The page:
DALLAS — A bill introduced by Arizona House Speaker Kirk Adams would reduce pension obligations by extending the retirement age to 65 and requiring police officers and firefighters to contribute more toward their benefits.

HB 2726 contains other elements that would increase the cost of retirement for more than 360,000 public employees. The bill, which would apply to four state pension systems, is expected to get its first hearing next week.

Arizona’s funding level for future pension obligations is estimated at anywhere from 66% to 83%.

Gov. Jan Brewer is a Republican and the GOP controls both houses of the Legislature.

In addition to the long-term funding issue, the state is facing an immediate cash crunch. The Joint Legislative Budget Committee estimates the current budget shortfall is $530 million, versus last year’s estimate of $825 million.

Because of rising revenue, the budget shortfall for the fiscal year that will begin July 1 could be $975 million, instead of the projected $1.4 billion, according to the committee.

Brewer’s proposed $8.9 billion budget for the next fiscal year projects the current shortfall at $764 million and the next year’s at $1.1 billion.

Republicans in Congress have proposed allowing states to file for bankruptcy protection to avoid pension obligations, which are cumulatively estimated at $1 trillion. But a report published last month from the Center on Budget and Policy Priorities argues that current budget issues and long-term pension obligwations should not be conflated.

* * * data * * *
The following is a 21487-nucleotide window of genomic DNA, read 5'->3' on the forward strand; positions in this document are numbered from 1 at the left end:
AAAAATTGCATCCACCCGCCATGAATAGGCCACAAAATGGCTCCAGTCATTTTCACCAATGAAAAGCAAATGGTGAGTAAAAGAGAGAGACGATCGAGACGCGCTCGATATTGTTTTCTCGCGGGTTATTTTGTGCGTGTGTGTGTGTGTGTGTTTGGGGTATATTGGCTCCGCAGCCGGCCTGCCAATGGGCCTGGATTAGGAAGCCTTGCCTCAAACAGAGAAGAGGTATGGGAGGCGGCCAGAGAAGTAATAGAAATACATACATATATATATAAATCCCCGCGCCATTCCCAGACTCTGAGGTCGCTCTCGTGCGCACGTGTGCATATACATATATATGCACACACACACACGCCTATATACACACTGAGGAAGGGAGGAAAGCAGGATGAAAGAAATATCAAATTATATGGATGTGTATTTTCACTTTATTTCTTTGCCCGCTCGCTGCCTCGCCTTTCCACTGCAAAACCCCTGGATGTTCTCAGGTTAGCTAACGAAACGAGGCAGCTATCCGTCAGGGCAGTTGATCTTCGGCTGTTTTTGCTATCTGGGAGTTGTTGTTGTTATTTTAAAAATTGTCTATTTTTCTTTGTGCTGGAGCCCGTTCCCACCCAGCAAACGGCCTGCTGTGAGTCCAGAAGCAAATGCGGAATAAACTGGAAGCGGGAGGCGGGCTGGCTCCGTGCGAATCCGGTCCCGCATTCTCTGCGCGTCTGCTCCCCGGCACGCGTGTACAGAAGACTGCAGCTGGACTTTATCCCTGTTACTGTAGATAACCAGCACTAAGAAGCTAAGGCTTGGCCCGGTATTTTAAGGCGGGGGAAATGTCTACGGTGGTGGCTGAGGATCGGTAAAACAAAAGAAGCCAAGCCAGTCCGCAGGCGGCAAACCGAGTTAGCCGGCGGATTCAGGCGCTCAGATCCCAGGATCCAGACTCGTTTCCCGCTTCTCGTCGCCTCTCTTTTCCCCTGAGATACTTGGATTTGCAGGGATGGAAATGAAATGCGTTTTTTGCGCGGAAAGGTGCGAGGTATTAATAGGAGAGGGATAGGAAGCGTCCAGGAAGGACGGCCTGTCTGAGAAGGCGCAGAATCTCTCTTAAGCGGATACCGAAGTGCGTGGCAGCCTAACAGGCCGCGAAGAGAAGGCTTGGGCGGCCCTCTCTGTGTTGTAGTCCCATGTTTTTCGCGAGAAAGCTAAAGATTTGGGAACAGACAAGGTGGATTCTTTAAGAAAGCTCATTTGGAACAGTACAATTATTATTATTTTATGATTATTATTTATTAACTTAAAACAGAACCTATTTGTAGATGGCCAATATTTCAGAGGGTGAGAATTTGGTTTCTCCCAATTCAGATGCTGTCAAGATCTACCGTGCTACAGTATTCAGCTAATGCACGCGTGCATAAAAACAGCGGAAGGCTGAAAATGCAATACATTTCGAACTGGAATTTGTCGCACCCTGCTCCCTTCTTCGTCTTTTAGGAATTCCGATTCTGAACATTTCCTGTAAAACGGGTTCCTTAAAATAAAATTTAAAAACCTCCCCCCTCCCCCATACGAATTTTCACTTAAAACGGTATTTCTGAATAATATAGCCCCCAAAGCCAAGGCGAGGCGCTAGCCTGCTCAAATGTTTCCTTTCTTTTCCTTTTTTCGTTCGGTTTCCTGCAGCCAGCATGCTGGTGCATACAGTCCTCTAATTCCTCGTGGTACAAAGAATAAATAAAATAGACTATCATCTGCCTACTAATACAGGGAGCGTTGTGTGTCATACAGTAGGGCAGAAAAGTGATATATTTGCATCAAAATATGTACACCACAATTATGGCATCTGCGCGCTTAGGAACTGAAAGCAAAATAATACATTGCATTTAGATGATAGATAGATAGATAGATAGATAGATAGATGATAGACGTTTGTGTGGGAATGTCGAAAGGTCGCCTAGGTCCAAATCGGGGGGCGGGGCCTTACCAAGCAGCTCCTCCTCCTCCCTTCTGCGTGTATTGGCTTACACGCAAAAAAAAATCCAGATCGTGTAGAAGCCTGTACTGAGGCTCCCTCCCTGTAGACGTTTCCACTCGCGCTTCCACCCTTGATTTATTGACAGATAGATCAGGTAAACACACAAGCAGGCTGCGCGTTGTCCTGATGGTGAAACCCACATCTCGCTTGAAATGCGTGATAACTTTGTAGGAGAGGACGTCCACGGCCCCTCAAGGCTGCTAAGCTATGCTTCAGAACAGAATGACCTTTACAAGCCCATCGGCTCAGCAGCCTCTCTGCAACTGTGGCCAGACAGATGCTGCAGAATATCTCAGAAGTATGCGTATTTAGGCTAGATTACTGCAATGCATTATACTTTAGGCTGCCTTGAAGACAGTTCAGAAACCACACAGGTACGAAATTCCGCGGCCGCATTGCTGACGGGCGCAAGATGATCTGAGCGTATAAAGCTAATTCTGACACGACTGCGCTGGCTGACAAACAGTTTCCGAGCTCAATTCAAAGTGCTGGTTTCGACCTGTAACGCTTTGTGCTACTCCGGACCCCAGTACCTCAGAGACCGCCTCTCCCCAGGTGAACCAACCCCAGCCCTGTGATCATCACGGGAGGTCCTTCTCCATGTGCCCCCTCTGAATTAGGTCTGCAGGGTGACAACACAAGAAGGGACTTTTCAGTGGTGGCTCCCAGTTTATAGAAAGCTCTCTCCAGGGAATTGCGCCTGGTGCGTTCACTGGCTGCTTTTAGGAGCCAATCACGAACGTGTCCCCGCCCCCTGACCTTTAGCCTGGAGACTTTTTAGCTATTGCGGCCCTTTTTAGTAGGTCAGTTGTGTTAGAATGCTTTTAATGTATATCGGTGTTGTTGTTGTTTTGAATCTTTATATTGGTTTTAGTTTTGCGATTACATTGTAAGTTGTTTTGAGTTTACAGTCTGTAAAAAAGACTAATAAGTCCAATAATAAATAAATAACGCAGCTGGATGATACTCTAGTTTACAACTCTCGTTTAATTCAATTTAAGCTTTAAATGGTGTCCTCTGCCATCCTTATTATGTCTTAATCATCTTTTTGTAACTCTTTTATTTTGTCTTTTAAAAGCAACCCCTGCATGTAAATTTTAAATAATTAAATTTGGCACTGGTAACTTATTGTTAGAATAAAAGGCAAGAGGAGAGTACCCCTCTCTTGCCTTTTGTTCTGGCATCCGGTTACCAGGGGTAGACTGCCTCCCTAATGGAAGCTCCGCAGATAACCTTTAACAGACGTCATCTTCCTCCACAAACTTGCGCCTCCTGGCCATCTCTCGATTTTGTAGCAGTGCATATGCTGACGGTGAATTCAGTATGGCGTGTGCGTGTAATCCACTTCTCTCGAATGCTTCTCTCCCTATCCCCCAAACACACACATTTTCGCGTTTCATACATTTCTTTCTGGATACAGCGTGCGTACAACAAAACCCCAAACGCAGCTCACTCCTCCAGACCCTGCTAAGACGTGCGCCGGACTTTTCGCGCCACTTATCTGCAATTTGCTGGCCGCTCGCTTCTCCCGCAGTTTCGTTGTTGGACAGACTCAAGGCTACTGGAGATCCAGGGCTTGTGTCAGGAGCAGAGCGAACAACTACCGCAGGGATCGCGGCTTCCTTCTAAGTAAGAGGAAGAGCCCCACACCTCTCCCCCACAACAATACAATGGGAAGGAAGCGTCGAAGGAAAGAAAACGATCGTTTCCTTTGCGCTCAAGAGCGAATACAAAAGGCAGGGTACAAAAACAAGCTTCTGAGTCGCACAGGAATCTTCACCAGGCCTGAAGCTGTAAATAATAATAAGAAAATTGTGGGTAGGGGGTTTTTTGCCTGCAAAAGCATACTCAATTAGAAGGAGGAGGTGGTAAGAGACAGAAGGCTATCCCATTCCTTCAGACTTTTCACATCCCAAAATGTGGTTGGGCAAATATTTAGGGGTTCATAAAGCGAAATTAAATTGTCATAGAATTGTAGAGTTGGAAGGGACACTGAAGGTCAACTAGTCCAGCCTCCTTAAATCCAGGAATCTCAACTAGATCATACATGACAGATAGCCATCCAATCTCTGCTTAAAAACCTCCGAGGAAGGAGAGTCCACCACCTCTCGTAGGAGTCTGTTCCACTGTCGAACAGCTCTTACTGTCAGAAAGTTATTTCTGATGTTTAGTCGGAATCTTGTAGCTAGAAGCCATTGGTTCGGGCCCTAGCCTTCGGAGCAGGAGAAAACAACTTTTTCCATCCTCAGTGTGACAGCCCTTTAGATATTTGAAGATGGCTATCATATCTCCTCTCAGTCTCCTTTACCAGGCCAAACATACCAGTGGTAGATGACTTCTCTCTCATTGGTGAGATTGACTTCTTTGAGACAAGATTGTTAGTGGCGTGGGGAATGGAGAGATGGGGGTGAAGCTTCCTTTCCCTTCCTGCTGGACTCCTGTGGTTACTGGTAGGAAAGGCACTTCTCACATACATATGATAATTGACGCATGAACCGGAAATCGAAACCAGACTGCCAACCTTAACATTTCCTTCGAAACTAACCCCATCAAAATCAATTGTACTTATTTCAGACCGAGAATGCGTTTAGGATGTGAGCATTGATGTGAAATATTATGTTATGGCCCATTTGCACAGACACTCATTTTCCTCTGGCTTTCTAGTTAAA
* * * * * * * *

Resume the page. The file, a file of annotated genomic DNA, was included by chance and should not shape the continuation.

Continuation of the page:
“It is not appropriate to add these longer-term costs to projected operating ­deficits,” the report said. “Nor should the size and implications of these longer-term costs be exaggerated, as some recent discussions have done. Such mistakes can lead to inappropriate policy prescriptions.”

While the state struggles with its pension problems, cities there are also looking for solutions.

Last month, Phoenix Mayor Phil Gordon appointed 15 members to a task force to recommend changes to the Phoenix Employees’ Retirement Plan.

The American Federation of State, County and Municipal Employees says that the crisis atmosphere over public pensions is excessive.

“The claim that public pension plans are in crisis often is supported by references to a handful of poorly funded public plans and a statement that public plans’ unfunded liabilities amount to hundreds of billions of dollars,” the federation said in a position paper published last month. “In fact, pension plans covering the vast majority of public employees are in good financial shape.”

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